Putting Metz on the Map

The 2010 launch of the Centre Pompidou-Metz modern art museum brought almost half a million new visitors a year to the northern French town. This month, the second stage of an innovative trilingual wayfaring system to guide those visitors around the city was launched

The 2010 launch of the Centre Pompidou-Metz modern art museum brought almost half a million new visitors a year to the northern French town. This month, the second stage of an innovative trilingual wayfaring system to guide those visitors around the city was launched

Metz sees itself as a town at the ‘crossroads of Europe’. To entice visitors drawn to the Pompidou’s northeastern outpost to discover the town and its monuments, Mayor Dominique Gros commissioned a signage system from the Franco-Swiss agency, Intégral Ruedi Baur. Its second and definitive phase was unveiled on November 12.

 

 

Visually, this was a highly sensitive project, as Metz’s historic town centre is protected by both UNESCO and the Architectes des Batîments de France (the French organisation responsible for vetting work on historic buildings). Each creative proposition had to be justified and evaluated before being accepted. The citizens of Metz – or ‘Messins’ – also had their say. “I find this normal,” says Paris-based designer Ruedi Baur, “This ensures the system will be kept alive for years to come.”

 

Baur rejected a traditional sign system, as, he believed, this would have destroyed the visual harmony of three centuries of architecture in the town. Instead, with the objective of ‘opening the town up to the world’ he developed an ‘ethereal, poetic’ concept; ‘écrire la ville’ (spelling out the town).

 

Drawing on Metz’s heritage in the steel industry, Baur designed a sign system in aluminium cut by water jet. This technique produces large format signs in a single piece without any soldering marks. White letters are positioned between two horizontal bars, recalling musical notation. The resulting filigree effect is designd to be read against a background of sky or stone.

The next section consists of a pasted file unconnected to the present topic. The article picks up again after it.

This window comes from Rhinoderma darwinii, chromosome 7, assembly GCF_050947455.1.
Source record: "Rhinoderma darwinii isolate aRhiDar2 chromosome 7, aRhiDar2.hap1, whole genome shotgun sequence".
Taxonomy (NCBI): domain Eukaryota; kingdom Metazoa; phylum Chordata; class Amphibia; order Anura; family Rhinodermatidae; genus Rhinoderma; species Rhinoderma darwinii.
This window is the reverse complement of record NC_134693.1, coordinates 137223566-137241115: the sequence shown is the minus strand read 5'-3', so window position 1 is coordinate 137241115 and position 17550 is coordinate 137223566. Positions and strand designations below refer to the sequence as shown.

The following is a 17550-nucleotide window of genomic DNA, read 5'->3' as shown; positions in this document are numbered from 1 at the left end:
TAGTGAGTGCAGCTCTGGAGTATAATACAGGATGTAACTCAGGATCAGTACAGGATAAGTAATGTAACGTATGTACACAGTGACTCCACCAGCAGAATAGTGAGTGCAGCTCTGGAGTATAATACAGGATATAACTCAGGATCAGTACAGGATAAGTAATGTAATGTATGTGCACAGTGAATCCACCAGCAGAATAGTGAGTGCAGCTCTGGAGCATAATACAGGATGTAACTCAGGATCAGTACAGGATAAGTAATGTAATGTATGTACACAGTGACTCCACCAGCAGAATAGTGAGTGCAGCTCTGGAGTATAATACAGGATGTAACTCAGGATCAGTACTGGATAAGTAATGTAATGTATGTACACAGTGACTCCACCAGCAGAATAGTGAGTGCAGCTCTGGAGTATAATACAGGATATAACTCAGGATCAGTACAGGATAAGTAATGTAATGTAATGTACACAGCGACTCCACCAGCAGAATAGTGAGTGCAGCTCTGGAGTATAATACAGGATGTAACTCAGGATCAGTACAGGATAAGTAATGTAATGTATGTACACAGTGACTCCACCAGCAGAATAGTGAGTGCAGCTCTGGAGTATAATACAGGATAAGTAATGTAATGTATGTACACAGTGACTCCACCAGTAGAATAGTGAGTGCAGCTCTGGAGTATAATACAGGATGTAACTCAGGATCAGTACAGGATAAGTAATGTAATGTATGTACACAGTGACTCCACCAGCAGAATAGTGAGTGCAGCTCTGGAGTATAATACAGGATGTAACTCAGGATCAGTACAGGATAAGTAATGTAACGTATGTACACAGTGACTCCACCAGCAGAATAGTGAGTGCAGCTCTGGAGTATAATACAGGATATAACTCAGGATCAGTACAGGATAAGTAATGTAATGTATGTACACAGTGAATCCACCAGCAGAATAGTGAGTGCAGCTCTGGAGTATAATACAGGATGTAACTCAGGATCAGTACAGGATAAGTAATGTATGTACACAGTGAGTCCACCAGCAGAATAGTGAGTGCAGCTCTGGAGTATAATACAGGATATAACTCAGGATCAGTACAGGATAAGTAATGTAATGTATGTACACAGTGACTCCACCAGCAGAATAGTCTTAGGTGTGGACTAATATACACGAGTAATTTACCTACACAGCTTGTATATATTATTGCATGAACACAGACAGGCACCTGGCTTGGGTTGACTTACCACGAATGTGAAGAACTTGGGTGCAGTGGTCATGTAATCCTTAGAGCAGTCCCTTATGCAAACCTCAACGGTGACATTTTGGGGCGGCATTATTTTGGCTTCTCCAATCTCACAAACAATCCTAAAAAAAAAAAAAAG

Baur chose Irma for the type for its consistent height so that the characters sit easily between the horizontal bars. Only the sides of the letters are coloured. The colour code is subtle, becoming more vivid, even fluorescent, the closer they’re placed to the town centre. Each colour was individually selected in situ in the prototype phase, to make sure each sign harmonises with its surroundings. QR and NFC codes are integrated invisibly in the city centre’s signs so that visitors can access up-to-the-minute information on what’s on in Metz in real time by scanning these with their smart phones.

 

The most technically challenging part of the project, according to Baur, will be launched in January – a system of street signs with mobile letters suspended between buildings on cables in the historic Coeur de Ville (mock-up shown above). “I was inspired by jewellery,” says Baur of his approach. “By the way a pendant adapts itself to the wearer’s body.”

Also to come in January will be a series of awnings for the town’s covered market (see above).

At just 90 minutes from Paris by TGV, either to visit the Centre Pompidou-Metz or to explore the city with Baur’s sign system, Metz ‘vaut le detour’ (it’s worth the trip).

Creative team: Ruedi Baur, Stephanie Brabant, Eva Kubinyi, Claudia Leuchs, David Thomazeau, Thibault Fourrier.

 

 

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